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  • Micah Coate

Kamala, McCorvey, and the Constitution

Updated: Apr 27

In January of 1973, the Supreme Court voted in a 7–2 decision in favor of Norma McCorvey’s (Jane Roe) prerogative for the United States to legalize the abortion of her prenatal daughter. Since then, 64 million innocent lives have been legally snuffed out in the United States of America under the pretense of being a constitutional right.

In what would’ve been a 50th-year celebration of that iconic judicial decision, no thanks to the Dobbs ruling last year, Vice-President Kamala Harris spoke in Tallahassee, Florida, on Sunday (January 22) in support of abortion. Harris passionately cited portions of the Declaration of Independence to bolster her argument. But what she purposely left out or simply forgot is not surprising, but is revealing:

“We collectively believe and know America is a promise … It is a promise of freedom and liberty, … Not just for some, but for all… A promise we made in the Declaration of Independence, that we are each endowed with the right to liberty and the pursuit of happiness. Be clear, these rights were not bestowed upon us; they belong to us as Americans.”1

There are three things we should note in how Kamala misquoted and misinterpreted America’s founding document to propagate something it was never meant to.

  1. When quoting the most famous part of the Declaration’s three unalienable rights of “life, liberty, and the pursuit of happiness,” Harris conveniently left out the first and most important of the three: life. Since the explicit purpose of abortion is the ending of one’s life, I can see why Harris would only want her audience to be reminded of the second and third rights — for there can only be a chance of liberty and the pursuit of happiness when there is first and foremost life.

  2. Harris omitted another key word in the great truths of who actually gives or bestows these unalienable rights. She simply stated that “we are each endowed with the right….” without quoting that it is the “Creator” who gives the right. This distinction is paramount because if a government gives its people certain rights, then that same government can surely take them away. In other words, if a king grants peasants the right to eat from his property, then he can just as easily revoke that right for no reason. But if God grants all people, in all places, for all times, the unalienable right to life, liberty, and the pursuit of happiness, then no king, government, or dictator can deny them for any reason without coming under the judgment of God.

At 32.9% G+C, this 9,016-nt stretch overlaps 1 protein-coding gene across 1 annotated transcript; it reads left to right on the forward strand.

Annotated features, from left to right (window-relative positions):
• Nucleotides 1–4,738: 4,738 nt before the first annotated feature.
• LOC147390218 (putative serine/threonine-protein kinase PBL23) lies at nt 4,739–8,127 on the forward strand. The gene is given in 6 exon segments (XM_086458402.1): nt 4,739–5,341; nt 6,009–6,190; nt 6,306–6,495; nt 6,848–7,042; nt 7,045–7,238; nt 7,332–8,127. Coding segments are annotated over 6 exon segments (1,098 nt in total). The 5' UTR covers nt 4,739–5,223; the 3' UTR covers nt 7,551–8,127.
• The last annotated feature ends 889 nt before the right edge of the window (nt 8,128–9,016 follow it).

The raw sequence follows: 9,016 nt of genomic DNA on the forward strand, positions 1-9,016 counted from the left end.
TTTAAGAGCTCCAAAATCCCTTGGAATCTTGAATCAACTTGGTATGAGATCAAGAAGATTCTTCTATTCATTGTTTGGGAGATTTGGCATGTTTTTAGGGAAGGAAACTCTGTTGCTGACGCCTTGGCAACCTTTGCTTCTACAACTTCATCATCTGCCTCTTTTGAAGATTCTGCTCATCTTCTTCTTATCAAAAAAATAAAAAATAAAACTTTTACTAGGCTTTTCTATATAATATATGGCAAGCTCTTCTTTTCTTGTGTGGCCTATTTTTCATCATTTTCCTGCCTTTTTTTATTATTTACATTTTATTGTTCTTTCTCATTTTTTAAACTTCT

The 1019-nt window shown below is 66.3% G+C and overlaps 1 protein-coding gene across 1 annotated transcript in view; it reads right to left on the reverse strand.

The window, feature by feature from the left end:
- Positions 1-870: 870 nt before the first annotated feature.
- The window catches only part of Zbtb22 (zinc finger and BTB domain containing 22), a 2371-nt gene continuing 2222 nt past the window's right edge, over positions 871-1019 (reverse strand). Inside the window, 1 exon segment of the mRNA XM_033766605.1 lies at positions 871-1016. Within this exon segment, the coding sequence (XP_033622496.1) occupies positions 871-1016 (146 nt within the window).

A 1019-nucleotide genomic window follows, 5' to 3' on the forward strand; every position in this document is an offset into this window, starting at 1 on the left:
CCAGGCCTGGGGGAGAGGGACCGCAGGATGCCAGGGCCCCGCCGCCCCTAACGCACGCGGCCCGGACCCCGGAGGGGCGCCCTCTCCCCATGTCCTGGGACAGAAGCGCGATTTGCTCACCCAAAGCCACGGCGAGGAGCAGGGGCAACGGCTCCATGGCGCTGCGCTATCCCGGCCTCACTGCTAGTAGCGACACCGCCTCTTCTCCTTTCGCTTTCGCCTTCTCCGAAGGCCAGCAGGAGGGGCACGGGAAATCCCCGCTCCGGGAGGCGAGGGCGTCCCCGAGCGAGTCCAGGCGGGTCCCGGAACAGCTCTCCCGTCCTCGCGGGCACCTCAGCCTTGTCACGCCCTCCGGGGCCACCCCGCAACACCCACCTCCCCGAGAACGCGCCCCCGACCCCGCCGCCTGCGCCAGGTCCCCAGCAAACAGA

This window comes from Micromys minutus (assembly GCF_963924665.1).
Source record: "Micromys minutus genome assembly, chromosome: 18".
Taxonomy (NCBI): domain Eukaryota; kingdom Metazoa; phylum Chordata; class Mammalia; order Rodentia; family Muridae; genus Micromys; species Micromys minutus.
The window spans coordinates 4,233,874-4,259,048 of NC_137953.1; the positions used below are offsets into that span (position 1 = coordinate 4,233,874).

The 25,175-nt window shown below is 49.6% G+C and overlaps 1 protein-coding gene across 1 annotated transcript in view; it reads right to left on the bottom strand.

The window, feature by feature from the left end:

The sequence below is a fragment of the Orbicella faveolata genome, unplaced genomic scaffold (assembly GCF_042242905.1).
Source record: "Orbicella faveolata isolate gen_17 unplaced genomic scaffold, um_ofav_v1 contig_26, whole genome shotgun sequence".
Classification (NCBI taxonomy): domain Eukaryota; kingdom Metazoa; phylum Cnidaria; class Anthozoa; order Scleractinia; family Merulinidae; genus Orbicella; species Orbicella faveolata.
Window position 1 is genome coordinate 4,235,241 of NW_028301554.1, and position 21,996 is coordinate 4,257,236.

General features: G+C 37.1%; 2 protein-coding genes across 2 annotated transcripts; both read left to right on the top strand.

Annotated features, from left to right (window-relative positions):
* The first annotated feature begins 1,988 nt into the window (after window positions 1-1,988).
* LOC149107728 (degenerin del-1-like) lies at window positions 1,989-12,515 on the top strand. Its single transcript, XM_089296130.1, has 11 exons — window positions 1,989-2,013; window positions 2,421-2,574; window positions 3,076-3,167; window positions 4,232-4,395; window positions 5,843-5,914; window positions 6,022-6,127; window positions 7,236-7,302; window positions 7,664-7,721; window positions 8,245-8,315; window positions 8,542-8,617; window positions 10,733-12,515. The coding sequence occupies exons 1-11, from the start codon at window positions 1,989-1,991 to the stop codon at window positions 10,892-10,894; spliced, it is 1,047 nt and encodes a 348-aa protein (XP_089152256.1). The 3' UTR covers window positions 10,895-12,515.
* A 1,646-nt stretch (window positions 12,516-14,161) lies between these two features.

3. Lastly, Harris wanted us to be clear about whom these rights actually belong to. She emphatically declared, “Be clear, these rights were not bestowed upon us; they belong to us as Americans.” Unfortunately, Harris is wrong. Although America is exceptional, almost entirely due to its founding documents, the authors of the Declaration were not just writing for themselves and their cause. As the Declaration states, “When in the course of human events, it becomes necessary for one people to dissolve the political bands which have connected them with another….”2 The “one people” here is a reference to and beacon for any and all people — in any circumstance or “human event.” The fact that the unalienable rights of life, liberty, and the pursuit of happiness are endowed by a Creator intrinsically mean that they were meant for the benefit of all people from all nations.

In promoting abortion, Vice President Harris had no choice but to leave out God and life, the very two foundations in the most consequential political document ever written. Without a Creator God there is no meaningful life — just highly evolved animals only granted rights as their earthly rulers seem necessary.

The very truth that God creates life and therefore gives all people the inherit rights as life, liberty, and the pursuit of Happiness, is what makes every life sacred. The great Christian doctrine of the imago dei — that humans are created with unique abilities and characteristics “absent in all other creatures of the earth, that mirror the divine nature of God”3 cannot be taken out of the Declaration of Independence without the whole document coming undone.

But what does this have to do with Norma McCorvey? Well, because Roe V. Wade took three years of trials before reaching the Supreme Court, the daughter Norma wanted to abort when she first filed her case in 1969, thankfully, did not happen. The baby girl was born on June 2, 1970, and given up for adoption. This daughter of Norma, later named Shelley Lynn Thornton, was nearly 3 years old by the time Roe V. Wade was decided.

Interestingly, the fifty-four-year-old resident of Tucson reflected in a recent interview, "When someone's pregnant with a baby, and they don't want that baby, that person develops knowing they're not wanted.”4

While not knowing Shelley, I can honestly say that I am glad she did not become a statistic of abortion and that she is and will always be wanted, if not by her biological mother, then by myself and many others — but namely her Creator, the author of all life.

In the end, my hope is that Kamala’s misinterpretation of the Constitution is seen for what it is and not used as political support for those women like McCorvey tempted to end a life that God created.

But what do you think?

Micah Coate, President and Host of Salvation and Stuff 




  4. The Roe Family: An American Story by Joshua Prager, W. W. Norton & Company, September 14, 2021, page 116.


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